15. ^ Fashioning Jewish identity in medieval western Christendom p71 Robert Chazan - 2004 "and his mentor Elisha and the second involving Jesus the Nazarene and his teacher Rabbi Joshua ben Perahiah (to be dealt with shortly).14 Since the story of Gehazi and Elisha is followed by that of Jesus and Rabbi Joshua ben Perahiah, ..."
  16. ^ Die Abendmahlsworte Jesu 1935, 3rd Edition 1960 / Eucharistic Words of Jesus English translation 1966 "Footnote: "On the other hand, as Gustaf Dalman, Jesus-Jeshua, London and New York, 1922 (ET of Jesus-Jeschua, Leipzig, 1922), 89, rightly supposed, the often quoted passage b. Sanh. 43a (Bar.) : 'on the day of preparation Jeshu was hanged' does not refer to Jesus but to a namesake, a disciple of R. Joshua ben Perahiah (c. 100 bc), cf. b.Sanh. 107b ( Bar.) par. b.Sot 47a. 8 E. Schwartz, 'Osterbetrachtungen', ZNW 1 (1906)
  17. ^
    • Roger T. Beckwith, Calendar and Chronology, Jewish and Christian, Brill Academic Publishers, 2005, p. 294. "... the rest of the baraita, which states he was first stoned, and that his execution was delayed for forty days while a herald went out inviting anyone to say a word in his favour, suggest that it may refer to a different Yeshu altogether." footnote citing Jeremias 1966.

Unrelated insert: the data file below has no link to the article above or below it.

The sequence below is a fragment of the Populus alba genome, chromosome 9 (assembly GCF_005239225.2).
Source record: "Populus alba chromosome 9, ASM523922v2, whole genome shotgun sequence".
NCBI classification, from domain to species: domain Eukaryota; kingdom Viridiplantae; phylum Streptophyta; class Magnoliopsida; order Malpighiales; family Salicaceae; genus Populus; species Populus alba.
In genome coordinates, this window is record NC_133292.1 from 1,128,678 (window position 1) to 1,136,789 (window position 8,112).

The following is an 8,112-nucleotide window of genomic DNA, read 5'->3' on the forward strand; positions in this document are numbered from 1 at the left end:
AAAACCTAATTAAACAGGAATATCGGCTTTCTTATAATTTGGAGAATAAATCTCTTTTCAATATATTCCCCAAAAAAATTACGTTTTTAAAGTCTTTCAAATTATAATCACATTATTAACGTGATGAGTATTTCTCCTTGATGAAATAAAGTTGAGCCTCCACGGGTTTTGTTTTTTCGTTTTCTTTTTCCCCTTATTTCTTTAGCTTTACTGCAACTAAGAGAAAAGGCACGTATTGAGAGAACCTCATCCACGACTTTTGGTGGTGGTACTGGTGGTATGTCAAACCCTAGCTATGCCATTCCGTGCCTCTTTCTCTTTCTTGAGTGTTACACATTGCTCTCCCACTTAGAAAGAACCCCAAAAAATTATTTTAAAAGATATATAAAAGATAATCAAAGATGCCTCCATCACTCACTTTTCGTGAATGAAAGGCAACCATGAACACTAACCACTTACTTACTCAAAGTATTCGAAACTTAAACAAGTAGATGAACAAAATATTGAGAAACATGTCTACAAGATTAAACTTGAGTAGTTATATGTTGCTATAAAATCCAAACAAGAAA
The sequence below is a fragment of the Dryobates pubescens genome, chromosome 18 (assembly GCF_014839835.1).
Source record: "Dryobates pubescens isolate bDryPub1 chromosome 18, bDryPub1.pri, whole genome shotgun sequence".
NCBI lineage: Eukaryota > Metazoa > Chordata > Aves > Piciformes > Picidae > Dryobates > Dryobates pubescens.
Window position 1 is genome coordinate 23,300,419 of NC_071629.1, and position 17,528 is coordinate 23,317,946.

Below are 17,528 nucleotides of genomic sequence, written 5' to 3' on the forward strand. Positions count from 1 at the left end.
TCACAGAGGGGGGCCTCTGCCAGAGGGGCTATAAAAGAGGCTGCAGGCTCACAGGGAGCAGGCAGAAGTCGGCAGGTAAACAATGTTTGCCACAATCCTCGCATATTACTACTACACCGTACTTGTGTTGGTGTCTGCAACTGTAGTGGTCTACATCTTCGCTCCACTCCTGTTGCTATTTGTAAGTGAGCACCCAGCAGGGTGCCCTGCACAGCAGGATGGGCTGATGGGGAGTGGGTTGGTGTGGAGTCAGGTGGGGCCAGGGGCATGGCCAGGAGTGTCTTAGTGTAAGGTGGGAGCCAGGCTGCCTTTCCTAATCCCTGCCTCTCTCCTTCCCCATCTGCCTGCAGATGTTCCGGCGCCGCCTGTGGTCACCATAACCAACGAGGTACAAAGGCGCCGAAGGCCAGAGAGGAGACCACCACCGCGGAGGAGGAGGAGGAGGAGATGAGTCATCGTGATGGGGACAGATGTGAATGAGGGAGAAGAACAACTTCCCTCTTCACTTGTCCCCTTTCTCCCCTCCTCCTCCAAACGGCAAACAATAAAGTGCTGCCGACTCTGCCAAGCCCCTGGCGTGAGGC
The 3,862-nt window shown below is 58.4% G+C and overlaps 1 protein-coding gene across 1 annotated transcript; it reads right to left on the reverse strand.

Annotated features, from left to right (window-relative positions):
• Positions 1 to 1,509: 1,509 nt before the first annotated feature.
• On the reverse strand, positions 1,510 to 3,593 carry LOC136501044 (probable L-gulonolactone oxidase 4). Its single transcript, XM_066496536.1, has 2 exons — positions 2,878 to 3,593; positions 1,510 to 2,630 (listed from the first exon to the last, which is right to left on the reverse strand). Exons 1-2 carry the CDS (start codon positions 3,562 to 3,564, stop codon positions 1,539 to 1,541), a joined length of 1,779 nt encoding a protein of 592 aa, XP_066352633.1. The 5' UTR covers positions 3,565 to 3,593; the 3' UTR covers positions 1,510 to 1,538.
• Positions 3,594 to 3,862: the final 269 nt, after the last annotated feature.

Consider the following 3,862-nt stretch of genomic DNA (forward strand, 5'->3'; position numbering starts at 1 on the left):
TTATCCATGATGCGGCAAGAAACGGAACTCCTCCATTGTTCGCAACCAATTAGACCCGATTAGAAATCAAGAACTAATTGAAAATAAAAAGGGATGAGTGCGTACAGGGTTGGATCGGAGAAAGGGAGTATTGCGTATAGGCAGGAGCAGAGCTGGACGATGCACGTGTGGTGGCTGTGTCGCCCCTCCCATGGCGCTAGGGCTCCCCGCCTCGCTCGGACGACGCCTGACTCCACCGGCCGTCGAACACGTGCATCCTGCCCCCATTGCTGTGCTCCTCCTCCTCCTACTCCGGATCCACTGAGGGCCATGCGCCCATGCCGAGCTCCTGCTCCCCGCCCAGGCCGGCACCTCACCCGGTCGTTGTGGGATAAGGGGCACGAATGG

• Mark Allan Powell, Jesus as a Figure in History: How Modern Historians View the Man from Galilee, Westminster John Knox, 1998, p. 34. "Scholars debate whether there may be obscure references to Jesus in some of the collections of ancient Jewish writings, such as the Talmud, the Tosefta, the targums, and the midrashim... 'On the eve of Passover, they hanged Yeshu [= Jesus?] and the herald went before him 40 days... (Sanhedrin 43a)."
    • Amy-Jill Levine, The Historical Jesus in Context, Princeton University Press, 2008, p. 20. "Similarly controversial is the Babylonian Talmud's account of Jesus' death (to the extant that some Rabbinic experts do not think the reference is to the Jesus of the New Testament!)".
    • John P. Meier, A Marginal Jew, p. 98. "…I think we can agree with [ Johann Maier ] on one basic point: in the earliest rabbinic sources, there is no clear or even probable reference to Jesus of Nazareth."
  •   This article incorporates text from a publication now in the public domainSinger, Isidore; et al., eds. (1901–1906). "Joshua b. Perahyah". The Jewish Encyclopedia. New York: Funk & Wagnalls.
Preceded by Nasi
140 BC - 100 BC
Succeeded by